Re: Fwd: I-D Action: draft-melnikov-pop3-over-tls-01.txt

Chris Newman <chris.newman@oracle.com> Thu, 18 August 2011 00:39 UTC

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Date: Wed, 17 Aug 2011 17:39:18 -0700
From: Chris Newman <chris.newman@oracle.com>
To: Mykyta Yevstifeyev <evnikita2@gmail.com>, ietf-pop3ext@imc.org
Cc: Alexey Melnikov <alexey.melnikov@isode.com>
Subject: Re: Fwd: I-D Action: draft-melnikov-pop3-over-tls-01.txt
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>From a technical viewpoint, I have two suggestions:

Add to section 2.1:

  Servers that lack configuration to accept an X.509 client certificate for
  authentication purposes MUST NOT send a CertificateRequest handshake to 
the client
  during TLS negotiation.

Also in section 2.1:

OLD:
   SHALL use some other way to identify itself, e.g. USER and PASS
   commands.
NEW:
   MAY close the connection or try a different authentication mechanism 
(e.g., USER
   and PASS commands).

It's a spec error to disallow a client configuration that requires use of 
client certificate authentication. For high security sites, a password 
fallback is not acceptable.


There are two general editorial problems: 1. issues that might cause 
problems during last call. 2. the text could be simplified in several 
places.

Here are some editorial suggestions:

In Abstract, OLD:
   This document specifies how the Post Office Protocol, Version 3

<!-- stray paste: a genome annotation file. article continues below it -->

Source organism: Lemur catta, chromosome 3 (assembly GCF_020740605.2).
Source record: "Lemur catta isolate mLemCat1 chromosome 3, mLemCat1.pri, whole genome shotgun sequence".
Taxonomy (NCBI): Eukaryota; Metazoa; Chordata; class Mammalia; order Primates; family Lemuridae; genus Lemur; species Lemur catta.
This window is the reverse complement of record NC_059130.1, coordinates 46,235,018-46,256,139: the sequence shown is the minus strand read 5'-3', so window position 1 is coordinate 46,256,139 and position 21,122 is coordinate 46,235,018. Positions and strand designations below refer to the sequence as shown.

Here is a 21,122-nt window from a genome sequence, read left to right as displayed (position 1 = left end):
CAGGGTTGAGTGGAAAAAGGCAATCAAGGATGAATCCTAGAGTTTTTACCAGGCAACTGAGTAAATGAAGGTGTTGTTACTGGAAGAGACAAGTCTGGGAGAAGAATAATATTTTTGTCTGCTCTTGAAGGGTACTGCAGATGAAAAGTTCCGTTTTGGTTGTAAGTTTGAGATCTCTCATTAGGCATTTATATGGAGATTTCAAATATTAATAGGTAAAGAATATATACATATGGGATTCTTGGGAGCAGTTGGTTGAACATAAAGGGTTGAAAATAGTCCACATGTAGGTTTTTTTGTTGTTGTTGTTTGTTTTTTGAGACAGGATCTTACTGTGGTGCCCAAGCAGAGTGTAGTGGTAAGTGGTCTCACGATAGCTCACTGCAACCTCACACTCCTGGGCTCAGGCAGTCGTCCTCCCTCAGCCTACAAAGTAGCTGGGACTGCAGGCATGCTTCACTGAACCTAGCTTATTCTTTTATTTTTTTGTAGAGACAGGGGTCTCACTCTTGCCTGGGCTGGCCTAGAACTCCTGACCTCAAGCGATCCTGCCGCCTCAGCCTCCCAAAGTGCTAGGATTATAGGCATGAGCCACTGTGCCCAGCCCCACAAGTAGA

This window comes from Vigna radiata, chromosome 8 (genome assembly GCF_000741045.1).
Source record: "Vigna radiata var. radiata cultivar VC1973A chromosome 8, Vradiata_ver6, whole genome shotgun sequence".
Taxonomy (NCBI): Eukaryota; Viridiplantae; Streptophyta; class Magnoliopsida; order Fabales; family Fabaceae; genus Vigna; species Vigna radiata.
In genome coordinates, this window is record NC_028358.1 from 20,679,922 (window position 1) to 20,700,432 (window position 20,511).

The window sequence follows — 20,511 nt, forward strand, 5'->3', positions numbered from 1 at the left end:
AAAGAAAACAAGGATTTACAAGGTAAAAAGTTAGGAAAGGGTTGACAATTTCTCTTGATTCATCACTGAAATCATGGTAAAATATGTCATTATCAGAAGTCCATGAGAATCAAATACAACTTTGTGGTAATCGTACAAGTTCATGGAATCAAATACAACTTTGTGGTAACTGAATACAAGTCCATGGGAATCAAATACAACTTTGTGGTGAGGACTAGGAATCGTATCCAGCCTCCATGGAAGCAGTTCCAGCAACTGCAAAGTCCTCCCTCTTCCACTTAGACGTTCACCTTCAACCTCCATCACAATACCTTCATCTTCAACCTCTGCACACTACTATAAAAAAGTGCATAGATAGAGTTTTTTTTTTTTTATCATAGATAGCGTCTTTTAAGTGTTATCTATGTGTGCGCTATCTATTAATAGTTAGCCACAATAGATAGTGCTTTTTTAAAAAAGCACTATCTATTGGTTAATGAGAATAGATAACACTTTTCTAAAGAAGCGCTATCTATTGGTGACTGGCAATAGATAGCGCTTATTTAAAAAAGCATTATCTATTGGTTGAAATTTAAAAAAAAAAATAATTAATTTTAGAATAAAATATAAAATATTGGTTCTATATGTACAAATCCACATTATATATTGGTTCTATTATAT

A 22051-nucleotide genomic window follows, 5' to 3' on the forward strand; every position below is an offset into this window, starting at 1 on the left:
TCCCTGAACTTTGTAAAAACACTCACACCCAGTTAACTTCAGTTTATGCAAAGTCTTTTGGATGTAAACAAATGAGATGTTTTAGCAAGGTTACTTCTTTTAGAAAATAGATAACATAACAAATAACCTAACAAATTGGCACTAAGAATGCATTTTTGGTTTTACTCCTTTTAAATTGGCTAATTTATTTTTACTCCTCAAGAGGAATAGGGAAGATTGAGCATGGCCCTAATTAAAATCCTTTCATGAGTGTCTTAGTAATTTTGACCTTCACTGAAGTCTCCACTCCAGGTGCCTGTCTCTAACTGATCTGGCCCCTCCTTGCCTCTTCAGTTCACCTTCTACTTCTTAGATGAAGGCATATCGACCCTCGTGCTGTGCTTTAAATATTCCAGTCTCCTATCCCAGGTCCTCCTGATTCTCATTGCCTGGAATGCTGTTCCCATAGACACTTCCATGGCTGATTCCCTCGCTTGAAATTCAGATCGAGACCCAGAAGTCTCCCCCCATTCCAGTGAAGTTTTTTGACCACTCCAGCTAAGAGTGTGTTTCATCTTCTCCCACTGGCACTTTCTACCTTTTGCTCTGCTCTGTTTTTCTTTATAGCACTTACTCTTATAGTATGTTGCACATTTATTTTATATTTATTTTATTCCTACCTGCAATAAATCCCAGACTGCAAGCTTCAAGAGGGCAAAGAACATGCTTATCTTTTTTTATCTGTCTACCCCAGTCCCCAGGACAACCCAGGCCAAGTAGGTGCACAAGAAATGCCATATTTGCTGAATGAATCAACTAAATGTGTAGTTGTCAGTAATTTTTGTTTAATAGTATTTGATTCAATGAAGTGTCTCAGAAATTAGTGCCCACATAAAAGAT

(POP3) may be secured with Transport Layer Security (TLS) protocol,
   by establishing TLS layer connection directly before POP3
   transaction.  It updates RFC 1939 and RFC 2595.
NEW:
   This document specifies use of Transport Layer Security (TLS) on
   port 995 to protect Post Office Protocol, Version 3. It updates RFC 2595.

Discussion: This no longer changes any rules in RFC 1939, so I see no 
reason to update that specification -- perhaps best to avoid the debates 
about "does this update spec XXX?" and "what does it mean for a proposed 
standard to update a full standard?" during last call.

Introduction (simplify) NEW:
   The Post Office Protocol version 3 (POP3) [RFC1939], is an
   application-layer protocol used by local e-mail clients to retrieve
   e-mail from a remote server over a TCP/IP connection.  It supports
   a simple download-and-delete model for access to remote
   mailboxes (also called a maildrop).

   As POP3 transfers sensitive information, there is a need
   for privacy protection. Transport Layer Security (TLS) [RFC5246] and
   its deprecated predecessor Secure Sockets Layer (SSL) [RFC6101] are 
commonly
   used for this purpose.

[Discussion: I believe it's incorrect to state POP3 was intended to be in 
the clear -- I recall someone, perhaps Marshall Rose telling me the 
intention was to use whatever privacy mechanism the lower layers defined 
(e.g. IPsec). SSL/TLS became necessary because IPsec wasn't sufficiently 
deployable. Also it's inaccurate to say TLS is the only mechanism -- that